How would you handle sensitive writers who question every edit you make?
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"A lot of writers are sensitive, which is understandable because they often put their heart and soul into it and they're doing the very best that they can. As an editor, I might be making tiny little edits on grammar and punctuation, which the writer might see as a slight. So I need to acknowledge their good work and the efforts they make. I might not have time to talk about every little edit, so I'll ask them to write down all their concerns so that we can have a meeting where we can talk about the newspaper's expectations and guidelines. That way we can meet the deadline and the writer still gets to be heard and understood."
An editor is a leader and manager of people and must therefore show sound judgment of character as well as diplomacy.
A sensitive person will require patience and compassion in conjunction with firmness. This kind of person is best led through a combination of consent and firmness.
Explain your understanding of the underlying principle of how you should lead this kind of person. Then talk about what actions you would take, bearing in mind that there are always deadlines to meet.
Tell me about your post-secondary education. What was your favorite course? Which was your most challenging?
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"I really enjoyed my creative nonfiction course because it taught me many different ways to convey a single truth, which I think is going to be a great asset in the human interest pieces. And the most challenging course was poetry. In that class, I learned how to do close readings and how to give effective constructive criticism, which definitely will help the writers turn in their work faster."
The duties of a newspaper editor require strong attention to detail in the way that language is used. To choose your favorite course, think about a class where you enjoyed paying attention to the use of language. To choose your most challenging course, think about a class in which you made a big leap forward in your education as it relates to planning, revising, or reviewing written content.
Choose courses where you're able to demonstrate growth in areas that are important to the publication and department you're applying for. For instance, some newspapers may focus on politics while others may focus on local news, or you may be applying to edit for the food section or the human interest section. When possible, bring examples to life by relating them to benefits to the newspaper or department.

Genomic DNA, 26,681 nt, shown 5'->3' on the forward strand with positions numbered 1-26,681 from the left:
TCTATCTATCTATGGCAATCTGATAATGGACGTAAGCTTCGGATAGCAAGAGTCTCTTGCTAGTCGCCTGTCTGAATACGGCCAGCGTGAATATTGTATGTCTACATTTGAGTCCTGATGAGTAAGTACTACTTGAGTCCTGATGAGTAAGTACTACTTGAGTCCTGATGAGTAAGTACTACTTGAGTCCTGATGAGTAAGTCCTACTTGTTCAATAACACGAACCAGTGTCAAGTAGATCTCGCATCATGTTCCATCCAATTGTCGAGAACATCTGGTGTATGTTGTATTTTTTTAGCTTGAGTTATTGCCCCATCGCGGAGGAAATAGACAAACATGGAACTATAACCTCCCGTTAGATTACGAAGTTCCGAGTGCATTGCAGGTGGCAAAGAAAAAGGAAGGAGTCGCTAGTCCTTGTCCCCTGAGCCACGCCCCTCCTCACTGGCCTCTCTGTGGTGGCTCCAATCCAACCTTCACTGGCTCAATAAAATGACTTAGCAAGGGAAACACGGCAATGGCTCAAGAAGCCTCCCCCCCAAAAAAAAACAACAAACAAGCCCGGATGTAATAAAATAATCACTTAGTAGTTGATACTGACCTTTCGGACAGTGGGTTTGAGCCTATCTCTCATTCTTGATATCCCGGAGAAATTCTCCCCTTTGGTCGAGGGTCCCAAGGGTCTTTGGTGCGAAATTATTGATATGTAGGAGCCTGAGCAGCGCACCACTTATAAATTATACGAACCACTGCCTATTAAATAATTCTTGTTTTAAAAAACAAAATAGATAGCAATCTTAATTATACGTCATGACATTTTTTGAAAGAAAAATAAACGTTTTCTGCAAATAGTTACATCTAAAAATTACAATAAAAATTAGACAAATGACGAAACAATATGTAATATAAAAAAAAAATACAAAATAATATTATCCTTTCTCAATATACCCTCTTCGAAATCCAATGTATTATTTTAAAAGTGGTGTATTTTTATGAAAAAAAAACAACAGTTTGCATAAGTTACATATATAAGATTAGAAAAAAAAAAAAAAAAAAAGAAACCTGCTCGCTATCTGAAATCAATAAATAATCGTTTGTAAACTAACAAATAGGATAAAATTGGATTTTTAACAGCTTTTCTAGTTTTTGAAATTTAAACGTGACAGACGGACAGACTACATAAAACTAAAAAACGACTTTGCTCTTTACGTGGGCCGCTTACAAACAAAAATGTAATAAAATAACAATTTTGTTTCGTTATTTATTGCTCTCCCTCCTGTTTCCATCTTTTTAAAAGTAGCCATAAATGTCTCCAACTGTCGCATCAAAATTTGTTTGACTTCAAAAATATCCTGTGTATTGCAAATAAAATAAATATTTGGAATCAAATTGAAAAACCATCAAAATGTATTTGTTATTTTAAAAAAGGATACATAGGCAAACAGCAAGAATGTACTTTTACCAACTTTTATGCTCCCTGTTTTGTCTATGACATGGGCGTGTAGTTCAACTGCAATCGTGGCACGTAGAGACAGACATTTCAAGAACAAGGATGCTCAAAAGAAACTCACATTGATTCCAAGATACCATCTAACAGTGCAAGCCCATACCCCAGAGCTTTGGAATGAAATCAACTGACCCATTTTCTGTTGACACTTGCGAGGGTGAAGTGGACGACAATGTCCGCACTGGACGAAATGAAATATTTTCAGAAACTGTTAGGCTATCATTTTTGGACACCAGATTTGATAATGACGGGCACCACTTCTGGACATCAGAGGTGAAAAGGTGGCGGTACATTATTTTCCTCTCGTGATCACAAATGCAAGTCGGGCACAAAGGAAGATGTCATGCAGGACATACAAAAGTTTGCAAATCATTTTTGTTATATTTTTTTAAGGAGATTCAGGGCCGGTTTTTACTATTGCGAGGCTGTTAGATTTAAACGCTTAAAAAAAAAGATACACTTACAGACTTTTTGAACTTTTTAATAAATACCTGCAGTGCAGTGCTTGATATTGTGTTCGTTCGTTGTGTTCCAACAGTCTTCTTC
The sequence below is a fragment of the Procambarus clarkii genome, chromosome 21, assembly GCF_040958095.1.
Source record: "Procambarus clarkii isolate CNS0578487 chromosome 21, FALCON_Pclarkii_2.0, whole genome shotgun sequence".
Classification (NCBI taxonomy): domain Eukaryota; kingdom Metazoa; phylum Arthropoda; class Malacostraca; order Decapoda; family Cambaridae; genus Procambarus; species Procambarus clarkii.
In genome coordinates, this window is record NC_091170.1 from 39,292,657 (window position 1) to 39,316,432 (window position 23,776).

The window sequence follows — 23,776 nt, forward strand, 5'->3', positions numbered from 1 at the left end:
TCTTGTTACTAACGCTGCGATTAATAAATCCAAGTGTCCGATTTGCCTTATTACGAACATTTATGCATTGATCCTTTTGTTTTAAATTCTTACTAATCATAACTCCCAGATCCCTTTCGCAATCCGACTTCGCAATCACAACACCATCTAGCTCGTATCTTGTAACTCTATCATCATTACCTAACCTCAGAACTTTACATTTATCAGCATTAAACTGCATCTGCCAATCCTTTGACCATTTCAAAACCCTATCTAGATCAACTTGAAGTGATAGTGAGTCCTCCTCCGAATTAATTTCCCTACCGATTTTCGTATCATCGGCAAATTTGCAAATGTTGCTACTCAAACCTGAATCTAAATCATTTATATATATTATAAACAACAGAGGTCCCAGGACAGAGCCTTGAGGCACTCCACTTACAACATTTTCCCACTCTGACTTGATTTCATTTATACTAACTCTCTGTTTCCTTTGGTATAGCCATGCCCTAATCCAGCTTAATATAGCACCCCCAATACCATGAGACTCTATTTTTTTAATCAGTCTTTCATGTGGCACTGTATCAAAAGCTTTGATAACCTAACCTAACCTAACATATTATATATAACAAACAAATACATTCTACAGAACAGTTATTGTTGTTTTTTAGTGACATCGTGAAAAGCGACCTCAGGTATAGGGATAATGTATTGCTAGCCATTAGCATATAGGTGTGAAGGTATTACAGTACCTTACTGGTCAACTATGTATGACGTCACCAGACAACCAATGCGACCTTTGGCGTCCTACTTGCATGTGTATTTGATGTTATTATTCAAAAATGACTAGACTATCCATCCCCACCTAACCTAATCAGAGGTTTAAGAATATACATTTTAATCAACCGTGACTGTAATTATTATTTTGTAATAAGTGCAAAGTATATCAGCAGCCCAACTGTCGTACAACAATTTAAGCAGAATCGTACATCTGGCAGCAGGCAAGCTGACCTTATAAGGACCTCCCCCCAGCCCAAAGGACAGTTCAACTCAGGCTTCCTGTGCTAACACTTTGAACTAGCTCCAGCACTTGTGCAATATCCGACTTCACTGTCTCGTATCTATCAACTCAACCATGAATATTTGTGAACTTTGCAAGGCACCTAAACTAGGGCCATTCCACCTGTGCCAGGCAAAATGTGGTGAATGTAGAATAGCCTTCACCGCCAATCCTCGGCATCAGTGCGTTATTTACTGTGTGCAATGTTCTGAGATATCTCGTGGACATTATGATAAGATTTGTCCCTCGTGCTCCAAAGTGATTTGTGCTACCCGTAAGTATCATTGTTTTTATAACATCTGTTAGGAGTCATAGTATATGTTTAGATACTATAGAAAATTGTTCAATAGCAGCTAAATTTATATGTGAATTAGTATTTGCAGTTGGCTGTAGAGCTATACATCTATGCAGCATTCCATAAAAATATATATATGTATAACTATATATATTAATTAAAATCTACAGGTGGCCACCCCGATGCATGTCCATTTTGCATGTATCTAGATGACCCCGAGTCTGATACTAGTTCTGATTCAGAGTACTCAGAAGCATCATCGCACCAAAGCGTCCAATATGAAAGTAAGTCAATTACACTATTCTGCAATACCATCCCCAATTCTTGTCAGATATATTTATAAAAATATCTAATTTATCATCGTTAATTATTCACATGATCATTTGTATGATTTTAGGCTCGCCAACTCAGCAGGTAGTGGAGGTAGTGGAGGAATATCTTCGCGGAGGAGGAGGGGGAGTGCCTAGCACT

"I like a progressive company that's always looking for ways to improve and that's willing to commit to small experiments to make incremental improvements. Ideally, I'd be working with people who are just as committed to excellence as I am, and my boss will be open to letting me earn her trust so that there's less communication overhead, meaning I can be more efficient and not encounter any bottlenecks that might delay my work and cause me to miss deadlines."
The answer to this can be a complex one.
In order to give the interviewer confidence that you'll fit into the organization over the long term, do some research on what current employees are saying. Check out company reviews like Glassdoor and see if you can connect with employees—past or present—on LinkedIn or any other social media. Get a sense of the pace, the relational style, and the expected behaviors.
To develop your response, think about how you like to be treated; the quantity of work expected; and any other factors that are important to you. Imagine that you've already been extended the offer: what questions would you have that concern whether you would be happy in this position and in this organization? How do you want your boss to treat you? What are the non-negotiables, the things tat are absolutely essential?
In your response, speak on three different topics: what the values that drive company's demands and expectations for the employees; how you're expected to accomplish that (e.g. job duties); and who you're working with.
What would your previous supervisor say about your time management skills?
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Many people may reflexively respond that they're excellent at something when they're asked what they themselves think of an ability of theirs. The interviewer is trying to get a better gauge of your time management skill by framing the question from an external perspective. It has the added benefit of assessing your integrity and your relationship with your superiors.
Be honest in your response. If your supervisor would say that you're good at time management, give a brief explanation of your methodology. If your supervisor wouldn't say that you're good at time management, say that your supervisor would say that you could use improvement, not that you're bad. Quickly move on to methods that you have learned and applied. Show that it's the things that you're bad at that you become the most consciously proficient at. End your response assuring the interviewer of your time management skill by saying that these methods are what enable you to meet your deadlines.
Editing is the process of selecting and preparing language, images, sound, video, or film through processes of correction, condensation, organization, and other modifications in various media. A person who edits is called an editor. In a sense, the editing process originates with the idea for the work itself and continues in the relationship between the author and the editor. Editing is, therefore, also a practice that includes creative skills, human relations, and a precise set of methods.